The energy sector may account for a good proportion of risky credit, but that doesn’t necessarily mean that all negative price action in high yield and junk is entirely energy. While certain markets have regained comfort with the world’s various potentials, the outer echelons of US credit remain on alert. That is typically the pattern of an impending inflection in risk, as the most leveraged and highest potential beta positions are going to move first.
To that end, leveraged loan indications have not been anything like what they were prior to the illiquidity that developed from July to October 15. Prices may have stabilized from December lows, but that is nothing like the renewed enthusiasm of stock markets.
Again, I think this is the lack of available leverage and liquidity that is archetypal of a “tight” “dollar” period. It was surely liquidity that brought the immense growth to this area in the first place, traced back to the initiation of QE3. The artificial enthusiasm of low expected volatility (self-fulfilling) meant ample liquidity (including leverage) was on offer sufficiently dispersed in order to easily absorb addition junk supply without disrupting high pricing.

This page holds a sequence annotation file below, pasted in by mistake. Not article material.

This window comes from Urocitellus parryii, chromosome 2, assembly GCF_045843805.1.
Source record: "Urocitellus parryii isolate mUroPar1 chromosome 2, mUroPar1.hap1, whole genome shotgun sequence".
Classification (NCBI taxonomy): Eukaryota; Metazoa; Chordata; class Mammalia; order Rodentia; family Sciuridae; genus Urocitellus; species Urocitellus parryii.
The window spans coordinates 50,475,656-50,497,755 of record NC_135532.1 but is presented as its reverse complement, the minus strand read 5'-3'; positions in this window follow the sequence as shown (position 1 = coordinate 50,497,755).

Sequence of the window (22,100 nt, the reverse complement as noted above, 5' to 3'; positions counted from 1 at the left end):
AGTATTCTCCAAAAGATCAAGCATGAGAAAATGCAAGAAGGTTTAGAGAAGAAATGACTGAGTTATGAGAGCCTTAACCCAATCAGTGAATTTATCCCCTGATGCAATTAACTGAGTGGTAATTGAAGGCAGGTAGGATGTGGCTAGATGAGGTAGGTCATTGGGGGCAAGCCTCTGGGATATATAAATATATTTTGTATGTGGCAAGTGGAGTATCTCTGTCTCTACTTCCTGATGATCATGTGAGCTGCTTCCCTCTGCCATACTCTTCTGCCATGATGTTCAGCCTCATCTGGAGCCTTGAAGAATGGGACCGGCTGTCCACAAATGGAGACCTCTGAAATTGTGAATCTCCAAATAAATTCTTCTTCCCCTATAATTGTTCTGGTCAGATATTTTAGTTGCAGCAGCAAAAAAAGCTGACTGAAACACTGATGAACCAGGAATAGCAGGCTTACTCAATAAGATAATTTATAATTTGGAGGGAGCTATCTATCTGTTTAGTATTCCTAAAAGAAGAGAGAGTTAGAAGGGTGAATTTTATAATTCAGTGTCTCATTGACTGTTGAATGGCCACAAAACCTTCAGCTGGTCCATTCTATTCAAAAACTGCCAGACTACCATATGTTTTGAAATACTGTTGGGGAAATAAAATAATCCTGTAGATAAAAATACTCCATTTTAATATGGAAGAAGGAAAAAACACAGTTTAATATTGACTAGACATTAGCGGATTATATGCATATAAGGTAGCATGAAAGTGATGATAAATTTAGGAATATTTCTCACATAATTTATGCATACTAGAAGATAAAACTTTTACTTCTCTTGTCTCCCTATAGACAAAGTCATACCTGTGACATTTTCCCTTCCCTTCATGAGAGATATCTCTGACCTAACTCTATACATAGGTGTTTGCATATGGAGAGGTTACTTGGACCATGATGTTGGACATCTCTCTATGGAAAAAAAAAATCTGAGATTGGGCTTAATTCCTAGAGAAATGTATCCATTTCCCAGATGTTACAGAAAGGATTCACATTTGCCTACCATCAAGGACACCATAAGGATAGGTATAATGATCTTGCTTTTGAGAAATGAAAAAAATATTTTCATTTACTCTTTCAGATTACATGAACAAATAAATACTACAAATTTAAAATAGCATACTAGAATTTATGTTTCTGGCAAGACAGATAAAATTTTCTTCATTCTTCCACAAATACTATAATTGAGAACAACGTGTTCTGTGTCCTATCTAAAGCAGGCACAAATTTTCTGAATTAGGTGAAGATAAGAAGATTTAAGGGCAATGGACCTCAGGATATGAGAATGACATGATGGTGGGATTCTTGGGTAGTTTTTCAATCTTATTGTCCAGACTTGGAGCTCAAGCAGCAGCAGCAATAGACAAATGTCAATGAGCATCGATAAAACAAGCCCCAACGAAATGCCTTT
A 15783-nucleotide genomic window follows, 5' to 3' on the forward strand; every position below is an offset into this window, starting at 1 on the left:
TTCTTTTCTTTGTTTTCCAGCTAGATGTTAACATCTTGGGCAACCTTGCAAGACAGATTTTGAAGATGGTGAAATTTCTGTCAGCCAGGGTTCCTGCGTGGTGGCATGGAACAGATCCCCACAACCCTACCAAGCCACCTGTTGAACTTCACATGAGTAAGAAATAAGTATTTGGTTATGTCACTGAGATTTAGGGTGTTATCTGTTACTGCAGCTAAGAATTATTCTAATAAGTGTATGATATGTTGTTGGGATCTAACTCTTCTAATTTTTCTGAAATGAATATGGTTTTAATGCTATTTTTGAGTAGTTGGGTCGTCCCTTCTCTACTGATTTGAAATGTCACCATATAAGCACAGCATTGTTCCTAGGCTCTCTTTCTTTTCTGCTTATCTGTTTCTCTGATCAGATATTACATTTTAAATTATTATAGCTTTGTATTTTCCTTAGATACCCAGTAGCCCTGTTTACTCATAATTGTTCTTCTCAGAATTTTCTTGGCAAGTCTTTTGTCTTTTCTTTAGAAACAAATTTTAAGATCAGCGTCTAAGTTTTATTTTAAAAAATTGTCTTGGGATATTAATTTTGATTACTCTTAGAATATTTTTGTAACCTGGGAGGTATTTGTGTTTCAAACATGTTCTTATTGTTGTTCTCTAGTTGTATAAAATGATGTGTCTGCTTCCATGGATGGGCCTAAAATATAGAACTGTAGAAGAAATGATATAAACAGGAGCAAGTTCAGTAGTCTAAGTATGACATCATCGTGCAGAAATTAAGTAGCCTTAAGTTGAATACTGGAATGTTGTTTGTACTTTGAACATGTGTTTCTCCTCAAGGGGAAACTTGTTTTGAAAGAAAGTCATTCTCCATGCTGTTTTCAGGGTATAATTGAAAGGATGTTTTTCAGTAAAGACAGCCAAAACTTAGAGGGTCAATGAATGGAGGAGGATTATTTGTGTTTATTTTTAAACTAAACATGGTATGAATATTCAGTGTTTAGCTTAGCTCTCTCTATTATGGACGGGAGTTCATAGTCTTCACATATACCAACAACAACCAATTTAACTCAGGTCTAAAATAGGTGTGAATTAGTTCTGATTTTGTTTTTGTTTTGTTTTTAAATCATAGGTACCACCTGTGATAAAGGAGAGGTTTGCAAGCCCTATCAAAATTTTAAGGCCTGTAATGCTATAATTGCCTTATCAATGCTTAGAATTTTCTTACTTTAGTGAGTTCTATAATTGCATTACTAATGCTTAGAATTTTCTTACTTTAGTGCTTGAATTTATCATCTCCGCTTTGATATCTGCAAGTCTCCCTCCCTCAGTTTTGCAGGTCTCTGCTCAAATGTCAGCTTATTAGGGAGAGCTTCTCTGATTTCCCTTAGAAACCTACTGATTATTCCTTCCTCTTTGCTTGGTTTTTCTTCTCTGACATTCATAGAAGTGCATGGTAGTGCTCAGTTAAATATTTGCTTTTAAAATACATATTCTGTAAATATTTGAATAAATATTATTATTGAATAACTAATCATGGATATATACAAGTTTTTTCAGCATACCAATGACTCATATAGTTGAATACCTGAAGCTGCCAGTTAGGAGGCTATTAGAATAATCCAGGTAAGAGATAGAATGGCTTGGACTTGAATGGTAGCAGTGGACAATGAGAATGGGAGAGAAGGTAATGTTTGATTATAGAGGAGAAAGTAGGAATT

The S&P/LSTA Leveraged Loan 100 measures only the most liquid, meaning traded, leveraged loan obligations which gives us essentially the best case scenario for the entire space. Since liquidity acts upon prices at least proportionally, if not more so, then less liquid lending positions are likely to have fared worse than the proxy shown above.
This apparent lack of liquidity acts not just upon prices, but, as I suggested, in terms of issuance – the place where credit meets the real economy. All indications so far for the second half of 2014 are quite negative.
Issuance clearly tailed off in junk debt as the “dollar” problem gained traction in wider funding markets. Without liquidity to effectively absorb new supply, obligors have remained subdued and on the sidelines. That is interesting given that nominal yields in this arena still are historically low, suggesting that either high yield issuers are waiting for the “market” to settle down and continue the repressive behavior, or that they are ominously unable to absorb even a small increase in debt cost.
There is no way to tell which is the case at this point, however, this is not just a few months that are astray of the larger growth case. The first two quarters of 2014 essentially canceled each other out, but the second half has seen a nearly 20% decline in issuance volume from the last six months of 2013. As you can plainly see above, the problem is, at this moment, contained in high yield debt.
Credit spreads are rising in lower quality corporate which is a very serious erosion in what was supposed to be a sustainable “favorable” trend. Given what we can piece together from these various indications, there is a clear lack of liquidity, at least in comparison to the regime that dominated under QE’s cover. The result has been a systemic shift in both prices and supply, factors in combination that typically are associated with negative economic shifts.